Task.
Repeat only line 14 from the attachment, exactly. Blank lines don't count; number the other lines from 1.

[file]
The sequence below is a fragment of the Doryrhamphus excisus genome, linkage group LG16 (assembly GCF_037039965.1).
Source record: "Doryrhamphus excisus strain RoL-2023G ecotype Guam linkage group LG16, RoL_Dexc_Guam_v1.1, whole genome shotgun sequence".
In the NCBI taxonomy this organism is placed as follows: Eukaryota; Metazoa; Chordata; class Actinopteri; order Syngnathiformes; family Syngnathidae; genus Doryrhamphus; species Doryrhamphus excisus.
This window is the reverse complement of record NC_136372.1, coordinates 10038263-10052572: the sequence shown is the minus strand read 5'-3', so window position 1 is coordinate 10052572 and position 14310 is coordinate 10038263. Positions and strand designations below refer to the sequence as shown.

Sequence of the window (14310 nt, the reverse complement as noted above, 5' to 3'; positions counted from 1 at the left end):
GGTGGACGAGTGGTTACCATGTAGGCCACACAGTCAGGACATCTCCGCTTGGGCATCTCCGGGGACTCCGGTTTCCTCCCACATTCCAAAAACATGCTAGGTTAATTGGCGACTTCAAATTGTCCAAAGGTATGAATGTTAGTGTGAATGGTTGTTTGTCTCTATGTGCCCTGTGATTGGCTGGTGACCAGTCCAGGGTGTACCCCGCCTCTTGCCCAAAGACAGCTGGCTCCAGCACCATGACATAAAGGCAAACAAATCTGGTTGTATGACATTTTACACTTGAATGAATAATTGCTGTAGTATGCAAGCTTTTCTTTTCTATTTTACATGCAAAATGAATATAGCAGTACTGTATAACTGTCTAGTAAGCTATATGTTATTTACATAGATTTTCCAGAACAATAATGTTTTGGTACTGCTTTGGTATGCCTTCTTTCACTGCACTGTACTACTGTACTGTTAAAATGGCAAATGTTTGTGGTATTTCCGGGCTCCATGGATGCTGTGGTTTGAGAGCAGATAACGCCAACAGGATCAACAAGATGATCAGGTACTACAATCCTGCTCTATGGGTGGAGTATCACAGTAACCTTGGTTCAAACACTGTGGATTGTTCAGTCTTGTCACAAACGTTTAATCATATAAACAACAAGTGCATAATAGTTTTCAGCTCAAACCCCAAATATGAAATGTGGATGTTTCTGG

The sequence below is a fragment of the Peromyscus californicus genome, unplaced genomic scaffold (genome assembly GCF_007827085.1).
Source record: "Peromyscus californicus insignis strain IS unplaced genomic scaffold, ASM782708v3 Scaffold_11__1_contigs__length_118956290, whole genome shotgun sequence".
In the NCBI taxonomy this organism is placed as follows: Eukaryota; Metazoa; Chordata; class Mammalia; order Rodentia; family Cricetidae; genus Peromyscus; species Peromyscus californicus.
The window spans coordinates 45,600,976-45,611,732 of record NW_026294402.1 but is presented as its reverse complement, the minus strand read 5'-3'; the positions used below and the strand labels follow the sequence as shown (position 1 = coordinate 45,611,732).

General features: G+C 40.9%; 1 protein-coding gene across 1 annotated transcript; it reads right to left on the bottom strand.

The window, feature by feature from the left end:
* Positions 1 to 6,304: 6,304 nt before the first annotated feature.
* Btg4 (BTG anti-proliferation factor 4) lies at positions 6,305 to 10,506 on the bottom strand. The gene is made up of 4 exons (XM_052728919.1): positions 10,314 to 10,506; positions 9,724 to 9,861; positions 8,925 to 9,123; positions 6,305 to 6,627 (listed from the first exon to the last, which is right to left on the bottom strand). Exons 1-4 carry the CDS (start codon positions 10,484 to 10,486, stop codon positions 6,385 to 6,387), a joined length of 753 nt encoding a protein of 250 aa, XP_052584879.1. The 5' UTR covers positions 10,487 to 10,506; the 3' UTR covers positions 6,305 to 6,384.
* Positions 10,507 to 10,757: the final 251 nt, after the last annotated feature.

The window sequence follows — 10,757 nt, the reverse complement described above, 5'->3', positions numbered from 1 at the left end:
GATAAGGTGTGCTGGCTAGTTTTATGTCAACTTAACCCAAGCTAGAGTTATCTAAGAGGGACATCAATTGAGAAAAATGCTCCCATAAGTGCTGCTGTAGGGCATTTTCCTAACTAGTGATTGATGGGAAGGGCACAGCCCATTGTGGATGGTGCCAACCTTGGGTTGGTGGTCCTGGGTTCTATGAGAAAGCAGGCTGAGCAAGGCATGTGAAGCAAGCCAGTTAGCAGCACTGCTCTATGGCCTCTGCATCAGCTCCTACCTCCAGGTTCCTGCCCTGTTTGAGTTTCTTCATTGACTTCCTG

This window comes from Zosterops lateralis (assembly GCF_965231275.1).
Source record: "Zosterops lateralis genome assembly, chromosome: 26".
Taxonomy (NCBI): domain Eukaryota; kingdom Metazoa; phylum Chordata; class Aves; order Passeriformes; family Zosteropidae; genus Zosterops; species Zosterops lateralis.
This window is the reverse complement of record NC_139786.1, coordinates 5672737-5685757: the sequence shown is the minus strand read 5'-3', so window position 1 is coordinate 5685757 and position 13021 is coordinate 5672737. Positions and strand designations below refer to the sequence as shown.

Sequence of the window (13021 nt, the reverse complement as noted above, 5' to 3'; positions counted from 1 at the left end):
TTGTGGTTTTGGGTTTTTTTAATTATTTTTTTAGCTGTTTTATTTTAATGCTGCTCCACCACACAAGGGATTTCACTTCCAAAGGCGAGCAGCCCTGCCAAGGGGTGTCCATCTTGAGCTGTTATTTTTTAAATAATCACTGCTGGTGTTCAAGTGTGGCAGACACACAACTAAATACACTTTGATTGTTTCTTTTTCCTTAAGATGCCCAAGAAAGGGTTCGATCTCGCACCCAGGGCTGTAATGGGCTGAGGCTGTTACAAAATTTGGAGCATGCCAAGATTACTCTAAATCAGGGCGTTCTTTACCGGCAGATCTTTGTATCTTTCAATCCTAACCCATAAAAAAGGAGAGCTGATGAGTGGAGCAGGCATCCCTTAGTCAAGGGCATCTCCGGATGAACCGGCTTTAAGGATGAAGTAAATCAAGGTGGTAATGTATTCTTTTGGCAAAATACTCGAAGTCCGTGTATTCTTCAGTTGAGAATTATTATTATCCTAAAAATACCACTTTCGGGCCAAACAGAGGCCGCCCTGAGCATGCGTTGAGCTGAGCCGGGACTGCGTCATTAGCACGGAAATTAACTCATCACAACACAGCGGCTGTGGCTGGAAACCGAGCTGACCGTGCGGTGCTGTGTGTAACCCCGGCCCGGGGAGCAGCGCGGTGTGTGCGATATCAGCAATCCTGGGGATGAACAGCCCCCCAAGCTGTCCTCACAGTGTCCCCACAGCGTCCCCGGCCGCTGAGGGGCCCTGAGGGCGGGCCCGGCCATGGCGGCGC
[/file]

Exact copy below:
* Btg4 (BTG anti-proliferation factor 4) lies at positions 6,305 to 10,506 on the bottom strand. The gene is made up of 4 exons (XM_052728919.1): positions 10,314 to 10,506; positions 9,724 to 9,861; positions 8,925 to 9,123; positions 6,305 to 6,627 (listed from the first exon to the last, which is right to left on the bottom strand). Exons 1-4 carry the CDS (start codon positions 10,484 to 10,486, stop codon positions 6,385 to 6,387), a joined length of 753 nt encoding a protein of 250 aa, XP_052584879.1. The 5' UTR covers positions 10,487 to 10,506; the 3' UTR covers positions 6,305 to 6,384.